Down the street, a corner hawker paces behind stacks of concrete blocks for sale and a motorbike drags a load of salvaged rebar, tied at one end like a kitchen broom, to be pounded out for reuse. “They shouldn’t be using it,” Taflanidis says of the blocks. “At least not with interior partitions. But in that case what can they use? That’s one of the answers we need to provide. We cannot simply tell them, ‘Hey don’t do this’ or ‘You’re going to use drywall pieces,’ because they don’t have drywall pieces.”

The pair will look, for instance, at Brazilian studies of such natural fibers as coconut and sugarcane that can strengthen concrete, and bamboo, which has tensile properties similar to steel. Their work could take from two to five years. Since hurricanes threaten every year and another major earthquake is expected within the next generation, the time to influence practices is now.

Tuesday, 12:29 p.m.


Lymphedema is the clinical name for what the Haitians call maladie gwopye. Big foot disease. Once the larvae of the threadlike parasites enter a human body and mature, they compromise the lymphatic system. Minor skin irritations can lead to fungal infections and attacks: burning pain in swollen limbs, headaches, fever, vomiting and diarrhea. At its worst, you cannot eat. You can hardly move. You need help even to sit down.

It took Father Thomas Streit, CSC, ’80, ’85M.Div., ’94Ph.D., several years to expel local myths about gwopye and maklouklou, or hydrocele, the dominant male manifestation of LF, in which golden serous fluid builds up around testicles and causes grotesque swelling of the scrotum. Streit first arrived in 1993 as an epidemiologist working for the U.S. Centers for Disease Control and Prevention and found that one of his first priorities was public health education. The deformations were neither expressions of divine judgment nor vodou curses, as commonly believed. Rather, they were a harsh consequence of life with Culex quinquefasciatus, most illuminatively known as the shitty brown mosquito owing to the deplorable sanitation in areas where infection rates — and poverty in direct proportion — run highest. Half of Léogâne’s population is thought to be infected, far exceeding the national rate of 30 percent.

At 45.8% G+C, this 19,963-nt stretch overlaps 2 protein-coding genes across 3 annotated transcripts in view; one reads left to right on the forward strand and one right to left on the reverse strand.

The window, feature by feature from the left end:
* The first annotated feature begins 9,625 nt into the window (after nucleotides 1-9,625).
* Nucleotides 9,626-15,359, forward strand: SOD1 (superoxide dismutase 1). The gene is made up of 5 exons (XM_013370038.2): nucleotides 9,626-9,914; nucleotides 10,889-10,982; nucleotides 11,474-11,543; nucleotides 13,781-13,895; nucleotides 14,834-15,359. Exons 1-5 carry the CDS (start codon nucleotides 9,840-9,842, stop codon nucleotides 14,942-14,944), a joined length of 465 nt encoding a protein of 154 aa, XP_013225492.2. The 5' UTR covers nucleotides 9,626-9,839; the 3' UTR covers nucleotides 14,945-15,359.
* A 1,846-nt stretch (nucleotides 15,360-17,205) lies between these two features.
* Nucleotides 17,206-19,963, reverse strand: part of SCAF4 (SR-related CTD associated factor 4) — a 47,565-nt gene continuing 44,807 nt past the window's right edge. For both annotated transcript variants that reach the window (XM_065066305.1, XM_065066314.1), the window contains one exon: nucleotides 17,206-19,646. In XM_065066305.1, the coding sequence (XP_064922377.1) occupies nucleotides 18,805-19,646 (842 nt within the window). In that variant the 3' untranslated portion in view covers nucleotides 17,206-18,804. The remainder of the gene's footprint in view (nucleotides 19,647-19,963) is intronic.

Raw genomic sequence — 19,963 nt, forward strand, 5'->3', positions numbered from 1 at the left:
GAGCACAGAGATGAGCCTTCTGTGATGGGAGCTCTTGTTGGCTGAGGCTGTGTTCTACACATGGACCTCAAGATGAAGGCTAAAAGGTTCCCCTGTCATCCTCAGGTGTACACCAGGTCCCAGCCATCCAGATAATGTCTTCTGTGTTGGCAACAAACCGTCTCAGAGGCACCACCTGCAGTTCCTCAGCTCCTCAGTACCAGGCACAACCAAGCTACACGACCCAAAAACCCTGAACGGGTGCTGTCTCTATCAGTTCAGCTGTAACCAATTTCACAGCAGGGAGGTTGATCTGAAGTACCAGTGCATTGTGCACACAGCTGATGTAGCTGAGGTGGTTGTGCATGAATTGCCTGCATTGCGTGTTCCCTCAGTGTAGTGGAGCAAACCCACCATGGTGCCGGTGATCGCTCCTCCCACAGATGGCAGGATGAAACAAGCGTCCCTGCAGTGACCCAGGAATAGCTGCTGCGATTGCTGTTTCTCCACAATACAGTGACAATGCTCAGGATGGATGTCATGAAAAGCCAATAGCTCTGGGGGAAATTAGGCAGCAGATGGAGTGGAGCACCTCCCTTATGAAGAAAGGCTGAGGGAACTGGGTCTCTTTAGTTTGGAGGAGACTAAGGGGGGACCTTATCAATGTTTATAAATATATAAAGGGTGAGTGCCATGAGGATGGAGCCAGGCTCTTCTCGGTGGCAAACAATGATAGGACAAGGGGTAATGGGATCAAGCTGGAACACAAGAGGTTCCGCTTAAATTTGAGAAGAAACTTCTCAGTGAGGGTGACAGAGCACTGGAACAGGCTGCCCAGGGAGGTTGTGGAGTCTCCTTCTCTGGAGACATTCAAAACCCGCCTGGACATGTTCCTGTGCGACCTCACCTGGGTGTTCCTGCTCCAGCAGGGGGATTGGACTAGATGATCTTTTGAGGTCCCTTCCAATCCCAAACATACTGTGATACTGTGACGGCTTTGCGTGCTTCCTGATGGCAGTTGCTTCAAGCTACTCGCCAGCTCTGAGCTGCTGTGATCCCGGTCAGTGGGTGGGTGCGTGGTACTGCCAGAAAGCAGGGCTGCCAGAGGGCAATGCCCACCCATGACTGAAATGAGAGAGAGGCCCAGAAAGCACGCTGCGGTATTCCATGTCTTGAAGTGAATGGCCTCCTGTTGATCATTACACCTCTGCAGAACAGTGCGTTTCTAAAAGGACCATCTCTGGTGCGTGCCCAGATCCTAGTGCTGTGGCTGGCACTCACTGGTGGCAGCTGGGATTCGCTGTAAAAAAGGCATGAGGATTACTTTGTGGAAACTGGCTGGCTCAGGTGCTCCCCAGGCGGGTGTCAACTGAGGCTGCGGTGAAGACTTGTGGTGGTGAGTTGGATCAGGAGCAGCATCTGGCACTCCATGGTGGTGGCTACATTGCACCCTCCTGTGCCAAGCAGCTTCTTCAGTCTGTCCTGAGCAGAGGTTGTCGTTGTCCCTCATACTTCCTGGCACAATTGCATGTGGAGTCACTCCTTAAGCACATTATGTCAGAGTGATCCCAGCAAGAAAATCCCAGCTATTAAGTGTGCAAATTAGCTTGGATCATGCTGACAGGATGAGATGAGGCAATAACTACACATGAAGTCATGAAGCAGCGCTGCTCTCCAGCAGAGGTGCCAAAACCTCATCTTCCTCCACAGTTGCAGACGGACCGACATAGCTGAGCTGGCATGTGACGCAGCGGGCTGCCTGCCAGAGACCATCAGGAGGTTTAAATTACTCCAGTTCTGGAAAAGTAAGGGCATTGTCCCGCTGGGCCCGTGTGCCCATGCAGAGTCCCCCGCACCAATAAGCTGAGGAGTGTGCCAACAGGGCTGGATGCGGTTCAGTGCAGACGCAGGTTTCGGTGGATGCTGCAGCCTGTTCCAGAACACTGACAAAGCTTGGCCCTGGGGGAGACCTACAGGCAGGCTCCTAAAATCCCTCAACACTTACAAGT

Today is a good day for Ajax Bethnade, Simon Mirna, Denise Faustin, Charlestin Ersulia and Elisabet Ajax, five members of the Hope Club who sit with Wesly Pierre and me under the shade of an almond tree. The women are eager to tell me about the club, which used to meet at Sainte Rose de Lima school and has about 400 members.

Bethnade describes meetings as a retreat from the rejection members face. They pray and sing together, share struggles and tips on hygiene and managing pain. Someone always offers a message of hope.

Ersulia, a tall woman in her late 30s who was infected when she was 26, says before Hope Club she was afraid to go out. The women all talk at once about cruelties they’ve suffered. Pierre translates: People seem to want to humiliate them. Merchants charge them higher prices. They’re not sure why. The women, exhibiting mild external symptoms, tease each other and dream aloud of comfortable new sandals despite frequent admonitions to wear close-toed, protective shoes.